IT conferences and meetings on programming languages see a growing number of speakers talking about static code analysis. Although this field is quite specific, there is still a number of interesting discussions to be found here to help programmers understand the methods, ways of use, and specifics of static code analysis. In this article, we have collected a number of videos on static analysis whose easy style of presentation makes them useful and interesting to a wide audience of both skilled and novice programmers.
What is Static Analysis?
Author: Matt Might.
Static analyzers allow programmers to bound and predict the behavior of software without running it. Once used exclusively for program optimization, they have rapidly risen in prominence for areas like software security and automatic parallelization. The author takes you on a tour of the landscape of static analysis through the lens of abstract interpretation.
Static Code Analysis Used for Code Clean-Up
Author: PVS-Studio team.
The report gives information about ways to detect bugs, the methodology of static analysis, and correct and incorrect use of analysis tools. The author also provides myths about static analysis that may lead to erroneous understanding among the developers. The presentation shows errors in Open Source projects, detected by such tools as ReSharper, PVS-Studio, Visual Studio SCA.
Static Code Analysis: Scan All Your Code for Bugs
Author: Jared DeMott.
The author discusses static code analysis and how it is used in bug elimination. The talk covers a discussion of pattern matching, procedural, data flow, and statistical analysis, and also includes examples of common software vulnerabilities such as memory corruption, buffer overflow and over reads, script injection, XSS and CSRF, command injection, and misconfigurations.
Static Code Analysis: Preventing Bugs and Lag Before They Happen
Author: Vinny DaSilva.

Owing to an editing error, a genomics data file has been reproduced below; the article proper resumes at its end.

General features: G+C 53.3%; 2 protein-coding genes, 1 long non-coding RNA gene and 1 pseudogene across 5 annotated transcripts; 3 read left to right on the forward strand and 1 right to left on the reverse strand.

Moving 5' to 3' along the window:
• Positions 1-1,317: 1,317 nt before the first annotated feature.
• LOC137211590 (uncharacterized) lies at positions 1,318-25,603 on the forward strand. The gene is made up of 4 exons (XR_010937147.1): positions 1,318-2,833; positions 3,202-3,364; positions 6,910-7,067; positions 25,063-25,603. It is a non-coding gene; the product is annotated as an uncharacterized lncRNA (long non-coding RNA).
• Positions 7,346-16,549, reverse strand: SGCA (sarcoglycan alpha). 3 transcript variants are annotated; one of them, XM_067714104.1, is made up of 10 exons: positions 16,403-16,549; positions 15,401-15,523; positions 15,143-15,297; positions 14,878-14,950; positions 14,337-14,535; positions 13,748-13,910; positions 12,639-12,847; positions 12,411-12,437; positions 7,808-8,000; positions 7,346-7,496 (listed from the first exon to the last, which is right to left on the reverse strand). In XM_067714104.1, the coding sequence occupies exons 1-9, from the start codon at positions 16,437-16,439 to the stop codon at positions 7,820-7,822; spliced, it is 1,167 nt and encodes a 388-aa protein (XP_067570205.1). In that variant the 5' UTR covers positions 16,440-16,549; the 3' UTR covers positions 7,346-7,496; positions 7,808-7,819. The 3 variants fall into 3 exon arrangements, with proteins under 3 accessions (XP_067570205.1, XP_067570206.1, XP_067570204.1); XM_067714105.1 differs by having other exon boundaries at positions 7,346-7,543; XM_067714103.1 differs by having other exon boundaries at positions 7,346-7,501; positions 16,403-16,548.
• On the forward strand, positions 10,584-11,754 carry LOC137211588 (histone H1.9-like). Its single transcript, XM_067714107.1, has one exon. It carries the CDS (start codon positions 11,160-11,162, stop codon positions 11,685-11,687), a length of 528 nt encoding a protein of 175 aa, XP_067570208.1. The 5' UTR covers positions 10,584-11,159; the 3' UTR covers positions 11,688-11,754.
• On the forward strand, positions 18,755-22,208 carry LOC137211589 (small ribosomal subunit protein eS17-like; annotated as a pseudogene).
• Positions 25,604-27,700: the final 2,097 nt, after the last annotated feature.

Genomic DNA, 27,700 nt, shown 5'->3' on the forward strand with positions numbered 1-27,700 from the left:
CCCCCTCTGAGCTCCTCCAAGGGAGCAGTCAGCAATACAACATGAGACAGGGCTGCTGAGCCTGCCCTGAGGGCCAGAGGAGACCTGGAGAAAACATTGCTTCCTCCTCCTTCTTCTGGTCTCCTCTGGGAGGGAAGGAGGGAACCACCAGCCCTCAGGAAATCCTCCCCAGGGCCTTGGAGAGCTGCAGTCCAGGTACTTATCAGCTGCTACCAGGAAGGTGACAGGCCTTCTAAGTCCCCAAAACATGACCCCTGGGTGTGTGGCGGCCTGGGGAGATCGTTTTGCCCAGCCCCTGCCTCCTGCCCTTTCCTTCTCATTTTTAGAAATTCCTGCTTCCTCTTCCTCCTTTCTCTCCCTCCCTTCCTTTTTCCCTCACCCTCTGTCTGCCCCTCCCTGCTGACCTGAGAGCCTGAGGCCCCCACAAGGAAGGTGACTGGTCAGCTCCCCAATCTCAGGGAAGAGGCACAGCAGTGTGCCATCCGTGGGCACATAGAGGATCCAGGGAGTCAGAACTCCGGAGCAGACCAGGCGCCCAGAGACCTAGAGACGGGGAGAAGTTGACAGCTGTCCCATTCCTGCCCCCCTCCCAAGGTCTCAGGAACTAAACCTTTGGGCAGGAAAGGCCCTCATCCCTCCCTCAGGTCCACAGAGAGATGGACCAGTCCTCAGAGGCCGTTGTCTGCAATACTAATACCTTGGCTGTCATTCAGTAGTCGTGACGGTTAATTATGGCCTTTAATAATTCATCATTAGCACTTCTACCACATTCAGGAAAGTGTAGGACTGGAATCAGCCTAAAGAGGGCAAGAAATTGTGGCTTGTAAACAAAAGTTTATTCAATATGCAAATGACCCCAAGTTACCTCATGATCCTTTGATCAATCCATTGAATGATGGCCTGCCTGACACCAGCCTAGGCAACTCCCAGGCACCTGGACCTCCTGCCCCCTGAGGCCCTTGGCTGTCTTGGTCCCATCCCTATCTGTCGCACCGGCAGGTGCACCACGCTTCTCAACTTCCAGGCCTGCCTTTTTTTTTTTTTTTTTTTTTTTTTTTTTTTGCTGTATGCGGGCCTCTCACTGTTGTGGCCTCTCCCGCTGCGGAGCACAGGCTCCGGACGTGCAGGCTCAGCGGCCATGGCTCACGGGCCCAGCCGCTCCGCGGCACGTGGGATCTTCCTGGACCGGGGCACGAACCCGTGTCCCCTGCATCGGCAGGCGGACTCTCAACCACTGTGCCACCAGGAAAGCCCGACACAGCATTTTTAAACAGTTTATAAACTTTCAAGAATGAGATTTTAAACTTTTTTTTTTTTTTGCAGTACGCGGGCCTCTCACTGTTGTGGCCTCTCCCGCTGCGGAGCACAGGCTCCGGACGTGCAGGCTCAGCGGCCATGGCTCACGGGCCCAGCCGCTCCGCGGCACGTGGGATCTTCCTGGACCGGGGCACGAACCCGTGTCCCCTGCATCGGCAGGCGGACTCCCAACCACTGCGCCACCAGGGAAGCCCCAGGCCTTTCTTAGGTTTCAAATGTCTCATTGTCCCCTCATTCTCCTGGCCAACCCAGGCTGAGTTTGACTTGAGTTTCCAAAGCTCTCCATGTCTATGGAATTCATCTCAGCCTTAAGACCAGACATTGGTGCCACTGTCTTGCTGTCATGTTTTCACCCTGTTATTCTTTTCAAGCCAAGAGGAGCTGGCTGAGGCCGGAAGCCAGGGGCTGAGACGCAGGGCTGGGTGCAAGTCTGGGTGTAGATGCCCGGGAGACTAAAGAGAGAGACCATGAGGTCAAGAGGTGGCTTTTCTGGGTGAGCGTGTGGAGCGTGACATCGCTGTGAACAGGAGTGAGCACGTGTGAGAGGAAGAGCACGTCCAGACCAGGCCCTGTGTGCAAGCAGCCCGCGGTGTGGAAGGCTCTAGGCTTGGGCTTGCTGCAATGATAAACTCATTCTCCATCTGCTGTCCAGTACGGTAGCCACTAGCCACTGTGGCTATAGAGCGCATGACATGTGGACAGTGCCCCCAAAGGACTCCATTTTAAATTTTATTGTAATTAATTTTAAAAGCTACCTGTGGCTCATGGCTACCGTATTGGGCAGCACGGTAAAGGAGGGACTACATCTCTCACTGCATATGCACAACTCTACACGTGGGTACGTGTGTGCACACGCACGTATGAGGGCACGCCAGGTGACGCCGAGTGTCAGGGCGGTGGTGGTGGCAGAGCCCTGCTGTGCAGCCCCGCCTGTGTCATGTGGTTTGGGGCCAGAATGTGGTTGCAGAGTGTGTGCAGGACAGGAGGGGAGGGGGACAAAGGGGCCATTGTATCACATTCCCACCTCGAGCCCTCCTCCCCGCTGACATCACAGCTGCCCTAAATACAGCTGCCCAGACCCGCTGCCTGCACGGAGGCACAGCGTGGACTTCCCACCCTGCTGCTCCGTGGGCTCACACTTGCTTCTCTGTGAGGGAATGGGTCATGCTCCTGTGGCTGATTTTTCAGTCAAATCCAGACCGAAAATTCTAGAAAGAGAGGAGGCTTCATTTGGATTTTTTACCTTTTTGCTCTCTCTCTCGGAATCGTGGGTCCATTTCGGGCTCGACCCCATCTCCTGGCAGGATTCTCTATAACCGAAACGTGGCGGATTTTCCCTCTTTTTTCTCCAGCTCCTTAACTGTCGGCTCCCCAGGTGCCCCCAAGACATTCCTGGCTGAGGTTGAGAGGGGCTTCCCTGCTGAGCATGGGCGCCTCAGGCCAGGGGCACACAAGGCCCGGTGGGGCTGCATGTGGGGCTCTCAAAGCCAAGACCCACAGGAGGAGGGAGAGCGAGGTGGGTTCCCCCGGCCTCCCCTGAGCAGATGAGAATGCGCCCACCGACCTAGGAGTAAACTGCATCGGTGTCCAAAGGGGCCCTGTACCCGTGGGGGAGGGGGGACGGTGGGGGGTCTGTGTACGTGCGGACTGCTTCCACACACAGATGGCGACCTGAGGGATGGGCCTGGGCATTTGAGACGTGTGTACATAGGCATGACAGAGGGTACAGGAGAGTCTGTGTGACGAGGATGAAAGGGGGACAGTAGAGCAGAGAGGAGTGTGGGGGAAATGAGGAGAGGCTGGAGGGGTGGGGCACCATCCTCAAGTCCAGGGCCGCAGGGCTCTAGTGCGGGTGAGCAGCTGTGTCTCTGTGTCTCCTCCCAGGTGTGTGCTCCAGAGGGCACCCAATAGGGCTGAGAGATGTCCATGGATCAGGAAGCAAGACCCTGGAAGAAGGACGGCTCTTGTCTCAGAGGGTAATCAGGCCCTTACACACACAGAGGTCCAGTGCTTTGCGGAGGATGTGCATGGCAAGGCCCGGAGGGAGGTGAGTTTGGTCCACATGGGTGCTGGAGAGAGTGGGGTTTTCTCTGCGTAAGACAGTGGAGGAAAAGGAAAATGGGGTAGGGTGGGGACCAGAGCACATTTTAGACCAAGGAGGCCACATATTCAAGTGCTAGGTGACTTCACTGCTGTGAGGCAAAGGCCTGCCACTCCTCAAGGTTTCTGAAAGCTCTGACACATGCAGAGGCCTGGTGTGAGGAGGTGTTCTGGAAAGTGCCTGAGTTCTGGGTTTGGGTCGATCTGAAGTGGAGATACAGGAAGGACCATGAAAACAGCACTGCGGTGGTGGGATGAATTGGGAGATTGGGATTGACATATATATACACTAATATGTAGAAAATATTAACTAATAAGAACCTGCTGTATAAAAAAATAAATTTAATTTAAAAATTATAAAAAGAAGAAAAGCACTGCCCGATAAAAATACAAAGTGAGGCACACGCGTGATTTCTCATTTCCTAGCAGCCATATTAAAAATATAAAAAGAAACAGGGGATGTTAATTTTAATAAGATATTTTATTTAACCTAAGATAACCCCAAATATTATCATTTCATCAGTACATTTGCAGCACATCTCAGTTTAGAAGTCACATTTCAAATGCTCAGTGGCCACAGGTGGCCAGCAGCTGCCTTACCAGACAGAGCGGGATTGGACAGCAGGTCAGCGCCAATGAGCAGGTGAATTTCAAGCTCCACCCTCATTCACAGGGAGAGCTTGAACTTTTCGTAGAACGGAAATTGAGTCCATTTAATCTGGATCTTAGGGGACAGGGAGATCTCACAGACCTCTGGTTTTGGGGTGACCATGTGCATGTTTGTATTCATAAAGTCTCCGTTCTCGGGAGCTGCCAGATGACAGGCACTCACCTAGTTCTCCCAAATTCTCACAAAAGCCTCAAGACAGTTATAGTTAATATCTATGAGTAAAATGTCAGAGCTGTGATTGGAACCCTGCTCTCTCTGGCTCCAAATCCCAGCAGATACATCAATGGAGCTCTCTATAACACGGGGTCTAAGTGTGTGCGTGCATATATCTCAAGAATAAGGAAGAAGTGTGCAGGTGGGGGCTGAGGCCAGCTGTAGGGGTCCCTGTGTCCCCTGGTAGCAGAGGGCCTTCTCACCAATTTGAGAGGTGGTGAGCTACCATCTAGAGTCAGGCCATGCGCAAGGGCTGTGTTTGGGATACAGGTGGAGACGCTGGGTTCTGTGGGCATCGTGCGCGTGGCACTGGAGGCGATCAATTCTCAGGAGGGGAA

A Unit 16 Los Angeles forum session. The author discusses how to use static code analysis tools to improve code quality throughout the development process, how to customize static code analysis to fit teams' specific needs and workflows, and how to integrate with continuous integration systems to give developers continuous feedback.
Make More Secure Code! - Overview of Security Development Lifecycle and Static Code Analysis
Author: Jason Cohen.
Despite the exponential growth in security products, security services, security companies, security certifications, and general interest in the security topic, we still see security vulnerability disclosures happening on a regular basis. Implementing Security Development Lifecycle best practices and principles can go a long way to reducing the potential for common security flaws. Input sanitization issues, Cross-Site-Scripting, buffer overflows, and many other known issues still represent the bulk of security issues present. Static Code Analysis can help catch many of these unnoticed issues before code makes it out of the developer's hands. In this video, the author discusses some common best practices of the Security Development Lifecycle theory and how this can be integrated into modern code.
Bug Hunting With Static Code Analysis
Author: Nick Jones.
A BSlidesLondon 2016 conference video. This talk covers a number of automated analysis techniques for spotting bugs and security flaws in applications at the source code level, ranging from quick and dirty bash scripts through open source and commercial analyzers to custom implementations. The video also discusses how these techniques can be used in continuous integration systems to catch bugs as early in the development cycle as possible.
The Current State of (Free) Static Analysis
Author: Jason Turner.
A CPPCON2015 conference video. The author discusses the currently available free static analysis software available for C++ and explains what kinds of errors these tools can catch, what kinds they miss, and why static analysis should be a part of a normal build process.
Static Analysis and C++: More Than Lint
Author: Neil MacIntosh.
A CPPCON2015 conference video. Static analysis can find not only trivial bugs but also subtle, complex bugs early, identify opportunities to improve performance, encourage consistent style and appropriate usage of libraries and APIs. This talk looks at the different purposes static analysis tools can be used to meet all these different goals. Specific examples are presented from the author's experience working with sophisticated analysis tools on large, commercial codebases.